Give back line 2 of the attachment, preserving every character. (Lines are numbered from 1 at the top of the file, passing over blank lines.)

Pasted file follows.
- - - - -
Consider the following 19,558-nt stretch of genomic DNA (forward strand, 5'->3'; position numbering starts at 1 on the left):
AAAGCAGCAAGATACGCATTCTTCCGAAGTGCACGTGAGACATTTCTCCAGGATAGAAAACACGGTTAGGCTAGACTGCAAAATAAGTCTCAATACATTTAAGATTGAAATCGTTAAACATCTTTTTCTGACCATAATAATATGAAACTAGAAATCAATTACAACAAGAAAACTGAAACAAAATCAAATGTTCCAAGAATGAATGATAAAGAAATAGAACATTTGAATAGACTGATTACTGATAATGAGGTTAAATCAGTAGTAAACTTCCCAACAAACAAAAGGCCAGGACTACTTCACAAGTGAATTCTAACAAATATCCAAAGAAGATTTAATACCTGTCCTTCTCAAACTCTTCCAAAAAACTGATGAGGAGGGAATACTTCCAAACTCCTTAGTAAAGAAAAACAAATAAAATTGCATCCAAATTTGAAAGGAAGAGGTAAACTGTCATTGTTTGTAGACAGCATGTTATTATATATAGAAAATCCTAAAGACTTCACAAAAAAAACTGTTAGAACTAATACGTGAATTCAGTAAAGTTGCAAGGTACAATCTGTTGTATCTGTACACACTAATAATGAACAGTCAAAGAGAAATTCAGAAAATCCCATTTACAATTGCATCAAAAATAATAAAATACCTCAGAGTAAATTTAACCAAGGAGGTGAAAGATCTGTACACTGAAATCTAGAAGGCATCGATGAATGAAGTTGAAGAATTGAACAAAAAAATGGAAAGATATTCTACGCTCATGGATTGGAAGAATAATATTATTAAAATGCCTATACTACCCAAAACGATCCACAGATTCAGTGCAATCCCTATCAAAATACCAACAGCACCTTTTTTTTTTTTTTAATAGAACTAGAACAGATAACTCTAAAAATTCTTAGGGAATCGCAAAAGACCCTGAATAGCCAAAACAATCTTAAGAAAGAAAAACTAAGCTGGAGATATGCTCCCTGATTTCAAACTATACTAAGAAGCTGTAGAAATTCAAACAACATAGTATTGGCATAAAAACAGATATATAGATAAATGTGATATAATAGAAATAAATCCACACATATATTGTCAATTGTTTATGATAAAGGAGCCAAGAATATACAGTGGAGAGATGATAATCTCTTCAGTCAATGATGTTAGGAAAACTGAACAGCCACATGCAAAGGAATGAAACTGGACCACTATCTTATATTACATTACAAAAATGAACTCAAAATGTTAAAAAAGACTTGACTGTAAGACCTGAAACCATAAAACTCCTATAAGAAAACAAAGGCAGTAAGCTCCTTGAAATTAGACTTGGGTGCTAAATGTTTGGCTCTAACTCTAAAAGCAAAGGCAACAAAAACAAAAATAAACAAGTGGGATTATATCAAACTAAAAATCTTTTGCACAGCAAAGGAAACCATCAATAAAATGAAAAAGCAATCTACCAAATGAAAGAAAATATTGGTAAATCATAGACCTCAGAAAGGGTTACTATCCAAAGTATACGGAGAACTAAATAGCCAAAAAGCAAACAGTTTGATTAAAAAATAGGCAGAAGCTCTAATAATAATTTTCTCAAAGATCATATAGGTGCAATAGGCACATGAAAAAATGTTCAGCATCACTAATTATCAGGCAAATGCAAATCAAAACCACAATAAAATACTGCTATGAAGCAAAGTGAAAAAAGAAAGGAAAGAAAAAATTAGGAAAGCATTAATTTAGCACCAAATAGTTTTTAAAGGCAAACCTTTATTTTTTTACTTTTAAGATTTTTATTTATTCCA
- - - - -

AAAGCAGCAAGATACGCATTCTTCCGAAGTGCACGTGAGACATTTCTCCAGGATAGAAAACACGGTTAGGCTAGACTGCAAAATAAGTCTCAATACATTTAAGATTGAAATCGTTAAACATCTTTTTCTGACCATAATAATATGAAACTAGAAATCAATTACAACAAGAAAACTGAAACAAAATCAAATGTTCCAAGAATGAATGATAAAGAAATAGAACATTTGAATAGACTGATTACTGATAATGAGGTTAAATCAGTAGTAAACTTCCCAACAAACAAAAGGCCAGGACTACTTCACAAGTGAATTCTAACAAATATCCAAAGAAGATTTAATACCTGTCCTTCTCAAACTCTTCCAAAAAACTGATGAGGAGGGAATACTTCCAAACTCCTTAGTAAAGAAAAACAAATAAAATTGCATCCAAATTTGAAAGGAAGAGGTAAACTGTCATTGTTTGTAGACAGCATGTTATTATATATAGAAAATCCTAAAGACTTCACAAAAAAAACTGTTAGAACTAATACGTGAATTCAGTAAAGTTGCAAGGTACAATCTGTTGTATCTGTACACACTAATAATGAACAGTCAAAGAGAAATTCAGAAAATCCCATTTACAATTGCATCAAAAATAATAAAATACCTCAGAGTAAATTTAACCAAGGAGGTGAAAGATCTGTACACTGAAATCTAGAAGGCATCGATGAATGAAGTTGAAGAATTGAACAAAAAAATGGAAAGATATTCTACGCTCATGGATTGGAAGAATAATATTATTAAAATGCCTATACTACCCAAAACGATCCACAGATTCAGTGCAATCCCTATCAAAATACCAACAGCACCTTTTTTTTTTTTTTAATAGAACTAGAACAGATAACTCTAAAAATTCTTAGGGAATCGCAAAAGACCCTGAATAGCCAAAACAATCTTAAGAAAGAAAAACTAAGCTGGAGATATGCTCCCTGATTTCAAACTATACTAAGAAGCTGTAGAAATTCAAACAACATAGTATTGGCATAAAAACAGATATATAGATAAATGTGATATAATAGAAATAAATCCACACATATATTGTCAATTGTTTATGATAAAGGAGCCAAGAATATACAGTGGAGAGATGATAATCTCTTCAGTCAATGATGTTAGGAAAACTGAACAGCCACATGCAAAGGAATGAAACTGGACCACTATCTTATATTACATTACAAAAATGAACTCAAAATGTTAAAAAAGACTTGACTGTAAGACCTGAAACCATAAAACTCCTATAAGAAAACAAAGGCAGTAAGCTCCTTGAAATTAGACTTGGGTGCTAAATGTTTGGCTCTAACTCTAAAAGCAAAGGCAACAAAAACAAAAATAAACAAGTGGGATTATATCAAACTAAAAATCTTTTGCACAGCAAAGGAAACCATCAATAAAATGAAAAAGCAATCTACCAAATGAAAGAAAATATTGGTAAATCATAGACCTCAGAAAGGGTTACTATCCAAAGTATACGGAGAACTAAATAGCCAAAAAGCAAACAGTTTGATTAAAAAATAGGCAGAAGCTCTAATAATAATTTTCTCAAAGATCATATAGGTGCAATAGGCACATGAAAAAATGTTCAGCATCACTAATTATCAGGCAAATGCAAATCAAAACCACAATAAAATACTGCTATGAAGCAAAGTGAAAAAAGAAAGGAAAGAAAAAATTAGGAAAGCATTAATTTAGCACCAAATAGTTTTTAAAGGCAAACCTTTATTTTTTTACTTTTAAGATTTTTATTTATTCCA